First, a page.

DAILY | Venice + Telluride 2012 | Haifaa Al-Mansour’s WADJDA
It’s the first feature shot entirely in Saudi Arabia—and by a woman at that.
“A real discovery from the Middle East and a film that will be one of the most-seen Arab-language films of the year, Wadjda has the distinction of being the first feature film ever shot in Saudi Arabia,” begins Deborah Young in the Hollywood Reporter. “And perhaps even more significantly, it is the first feature written and directed by a Saudi Arabian woman, the talented Haifaa Al Mansour. Her tale about a 12-year-old tomboy who wants to buy a bike would be a small jewel of tone and story-telling in any country, but its Riyadh setting and unapologetic feminist intent is the main attraction, throwing open closed doors on women’s lives.”
John Horn‘s spoken with the director for the Los Angeles Times: “Owing to strict religious edicts, Mansour occasionally had to direct her actors from inside a van some 100 feet from her set, lest she be seen mingling with men, and she received death threats for an earlier documentary that focused on young women like Wadjda who are willing to buck Islamic tradition…. As written and directed by the 38-year-old Mansour, educated in Cairo and Sydney, Australia, Wadjda is a familiarly disobedient pre-teen. Yet because her rebellion unfolds inside one of the world’s most authoritarian regimes—so strict that cinemas are banned, meaning Wadjda likely will never be screened in its native land—even a small act of defiance looks much larger in context.”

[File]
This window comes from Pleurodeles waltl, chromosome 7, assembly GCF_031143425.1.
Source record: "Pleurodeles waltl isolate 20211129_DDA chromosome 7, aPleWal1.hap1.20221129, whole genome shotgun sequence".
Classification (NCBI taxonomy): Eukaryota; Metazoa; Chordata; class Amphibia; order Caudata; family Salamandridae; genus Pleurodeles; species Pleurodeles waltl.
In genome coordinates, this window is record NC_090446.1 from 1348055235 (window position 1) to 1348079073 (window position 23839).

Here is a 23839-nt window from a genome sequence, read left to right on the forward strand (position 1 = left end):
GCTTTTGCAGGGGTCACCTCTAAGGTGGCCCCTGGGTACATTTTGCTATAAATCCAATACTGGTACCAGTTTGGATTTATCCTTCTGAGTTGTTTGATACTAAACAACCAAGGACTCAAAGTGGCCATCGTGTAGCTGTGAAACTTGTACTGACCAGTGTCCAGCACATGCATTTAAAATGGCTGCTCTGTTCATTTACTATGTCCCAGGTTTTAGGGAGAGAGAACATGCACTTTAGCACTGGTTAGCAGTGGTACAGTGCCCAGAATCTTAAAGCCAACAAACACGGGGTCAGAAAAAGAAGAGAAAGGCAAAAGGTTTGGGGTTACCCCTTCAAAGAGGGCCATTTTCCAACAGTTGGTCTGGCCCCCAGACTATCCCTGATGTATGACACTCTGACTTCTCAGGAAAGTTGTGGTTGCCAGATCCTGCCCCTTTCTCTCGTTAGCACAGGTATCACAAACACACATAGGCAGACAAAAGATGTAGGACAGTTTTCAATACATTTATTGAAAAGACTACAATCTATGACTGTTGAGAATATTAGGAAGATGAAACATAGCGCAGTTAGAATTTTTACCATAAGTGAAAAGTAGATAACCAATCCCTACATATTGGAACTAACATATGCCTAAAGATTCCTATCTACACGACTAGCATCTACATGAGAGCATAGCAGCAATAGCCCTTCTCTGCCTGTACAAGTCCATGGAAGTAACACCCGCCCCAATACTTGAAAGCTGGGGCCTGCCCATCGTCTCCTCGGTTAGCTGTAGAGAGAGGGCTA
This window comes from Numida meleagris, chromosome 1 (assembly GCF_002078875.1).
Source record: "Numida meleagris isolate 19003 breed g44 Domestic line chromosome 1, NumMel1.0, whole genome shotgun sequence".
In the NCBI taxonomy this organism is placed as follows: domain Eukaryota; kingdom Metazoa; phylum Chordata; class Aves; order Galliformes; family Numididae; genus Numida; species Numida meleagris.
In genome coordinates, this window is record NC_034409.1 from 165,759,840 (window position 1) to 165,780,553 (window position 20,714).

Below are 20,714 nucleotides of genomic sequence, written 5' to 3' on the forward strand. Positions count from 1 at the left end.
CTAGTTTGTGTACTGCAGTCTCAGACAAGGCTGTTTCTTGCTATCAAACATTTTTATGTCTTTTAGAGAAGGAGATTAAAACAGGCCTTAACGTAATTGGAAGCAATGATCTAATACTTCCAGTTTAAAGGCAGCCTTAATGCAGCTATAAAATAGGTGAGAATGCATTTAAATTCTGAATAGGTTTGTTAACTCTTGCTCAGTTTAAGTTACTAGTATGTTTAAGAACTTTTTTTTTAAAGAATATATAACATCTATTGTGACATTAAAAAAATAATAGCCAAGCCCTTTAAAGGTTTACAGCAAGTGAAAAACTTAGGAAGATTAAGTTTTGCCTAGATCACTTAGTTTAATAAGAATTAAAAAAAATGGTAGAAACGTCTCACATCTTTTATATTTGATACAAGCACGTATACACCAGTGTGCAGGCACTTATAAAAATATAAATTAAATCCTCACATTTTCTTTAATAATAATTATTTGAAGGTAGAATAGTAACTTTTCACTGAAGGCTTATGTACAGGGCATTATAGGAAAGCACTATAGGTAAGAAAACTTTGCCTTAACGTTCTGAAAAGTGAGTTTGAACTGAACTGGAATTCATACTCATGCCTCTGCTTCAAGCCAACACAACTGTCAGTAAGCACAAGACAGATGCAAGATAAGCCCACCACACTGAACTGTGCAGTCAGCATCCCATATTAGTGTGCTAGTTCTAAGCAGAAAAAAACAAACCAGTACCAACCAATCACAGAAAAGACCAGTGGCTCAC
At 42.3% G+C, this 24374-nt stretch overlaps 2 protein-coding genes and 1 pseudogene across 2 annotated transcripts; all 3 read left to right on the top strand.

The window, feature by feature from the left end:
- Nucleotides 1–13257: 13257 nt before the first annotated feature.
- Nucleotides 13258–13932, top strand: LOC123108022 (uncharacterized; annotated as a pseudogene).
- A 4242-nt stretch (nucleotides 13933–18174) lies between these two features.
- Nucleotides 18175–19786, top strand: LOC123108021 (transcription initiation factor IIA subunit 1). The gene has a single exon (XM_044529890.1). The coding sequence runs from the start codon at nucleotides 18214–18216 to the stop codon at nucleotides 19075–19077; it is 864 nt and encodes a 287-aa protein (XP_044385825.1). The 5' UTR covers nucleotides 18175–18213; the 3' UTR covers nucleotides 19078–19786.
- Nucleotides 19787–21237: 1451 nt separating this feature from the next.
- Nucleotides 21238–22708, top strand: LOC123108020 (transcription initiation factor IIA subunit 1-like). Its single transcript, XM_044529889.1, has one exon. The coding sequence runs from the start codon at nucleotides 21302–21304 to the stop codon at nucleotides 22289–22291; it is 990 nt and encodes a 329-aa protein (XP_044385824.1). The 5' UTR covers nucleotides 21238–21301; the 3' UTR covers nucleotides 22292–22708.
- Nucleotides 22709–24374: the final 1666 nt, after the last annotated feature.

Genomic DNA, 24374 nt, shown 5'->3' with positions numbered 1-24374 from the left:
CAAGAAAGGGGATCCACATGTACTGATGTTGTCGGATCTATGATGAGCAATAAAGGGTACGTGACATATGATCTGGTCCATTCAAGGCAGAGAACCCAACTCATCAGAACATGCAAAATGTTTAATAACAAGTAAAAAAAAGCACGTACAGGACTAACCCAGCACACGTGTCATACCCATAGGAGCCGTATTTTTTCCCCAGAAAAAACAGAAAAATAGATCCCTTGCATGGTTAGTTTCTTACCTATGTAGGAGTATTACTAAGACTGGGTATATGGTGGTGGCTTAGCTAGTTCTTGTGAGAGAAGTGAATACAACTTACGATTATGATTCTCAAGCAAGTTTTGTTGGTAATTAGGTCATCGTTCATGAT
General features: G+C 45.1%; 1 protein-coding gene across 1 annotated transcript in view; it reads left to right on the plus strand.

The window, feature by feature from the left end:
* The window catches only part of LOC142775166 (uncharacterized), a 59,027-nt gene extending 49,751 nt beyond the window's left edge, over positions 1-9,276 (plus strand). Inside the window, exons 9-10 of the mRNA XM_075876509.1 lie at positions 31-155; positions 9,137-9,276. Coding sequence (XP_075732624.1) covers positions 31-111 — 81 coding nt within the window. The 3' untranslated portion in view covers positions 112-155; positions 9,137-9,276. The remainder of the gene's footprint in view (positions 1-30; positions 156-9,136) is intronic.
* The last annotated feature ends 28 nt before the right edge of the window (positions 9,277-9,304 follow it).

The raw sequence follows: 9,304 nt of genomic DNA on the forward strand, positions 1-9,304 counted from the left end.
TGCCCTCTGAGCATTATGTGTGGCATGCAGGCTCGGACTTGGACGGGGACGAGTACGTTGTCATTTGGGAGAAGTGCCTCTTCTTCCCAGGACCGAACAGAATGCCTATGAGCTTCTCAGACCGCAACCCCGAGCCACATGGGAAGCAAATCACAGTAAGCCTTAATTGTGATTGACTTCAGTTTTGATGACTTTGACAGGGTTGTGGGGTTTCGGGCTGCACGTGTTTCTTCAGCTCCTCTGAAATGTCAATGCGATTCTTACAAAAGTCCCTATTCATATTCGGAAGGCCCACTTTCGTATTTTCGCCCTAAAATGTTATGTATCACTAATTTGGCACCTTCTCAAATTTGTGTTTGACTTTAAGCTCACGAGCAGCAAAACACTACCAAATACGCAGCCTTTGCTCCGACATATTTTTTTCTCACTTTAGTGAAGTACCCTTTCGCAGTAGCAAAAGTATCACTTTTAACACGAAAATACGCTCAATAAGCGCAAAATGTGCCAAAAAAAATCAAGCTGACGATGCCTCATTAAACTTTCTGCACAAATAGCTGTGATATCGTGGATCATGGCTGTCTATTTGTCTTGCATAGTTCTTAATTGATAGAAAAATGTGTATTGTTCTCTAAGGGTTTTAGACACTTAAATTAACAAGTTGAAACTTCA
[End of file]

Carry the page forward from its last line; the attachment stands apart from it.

The story, as briefly outlined by Silvia Aloisi for Reuters: “Constantly scolded for not wearing a veil, listening to pop music and not hiding in front of men, Wadjda uses guile to get her own way. When she sees a green bicycle for sale that would allow her to race against a male friend, she concocts a plan to raise the money needed to buy it in spite of her mother’s opposition—respectable girls do not cycle in Saudi Arabia. She ends up learning verses from the Koran by heart to enroll in a religious competition at school, hoping to win the cash prize that would pay for the bike, and in the process pretends to have become the model pious girl her teachers want her to be.”
“Blending ideas and style prompts from the White Balloon school of Iranian filmmaking with Western ‘issue drama’ arthouse input and the occasional hint of Egyptian-style melodrama, this is an affecting but also relatively safe slice of world cinema,” writes Lee Marshall in Screen.
“Once the novelty is processed, critics and the public will likely agree that the pic transcends mere surprise value and delivers a winning, handsomely crafted story with a charismatic lead,” writes Jay Weissberg in Variety.
“Waad Mohammed, a 12-year-old born and raised in Riyadh, is utterly disarming in the title role,” writes the Telegraph‘s Robbie Collin: “she strikes the perfect balance between cheek and impudence, and her tomboyish grin lights up the screen.The film largely consists of little vignettes in the home and at school, and while many of them are very funny, we get an acute sense of the little everyday frustrations and burdens that Saudi women have to shoulder.”
Wadjda has premiered in Venice in the Orizzonti section dedicated to “new trends in world cinema.”
Update, 9/15: Sony Pictures Classics has acquired North American rights, reports Dave McNary in Variety.
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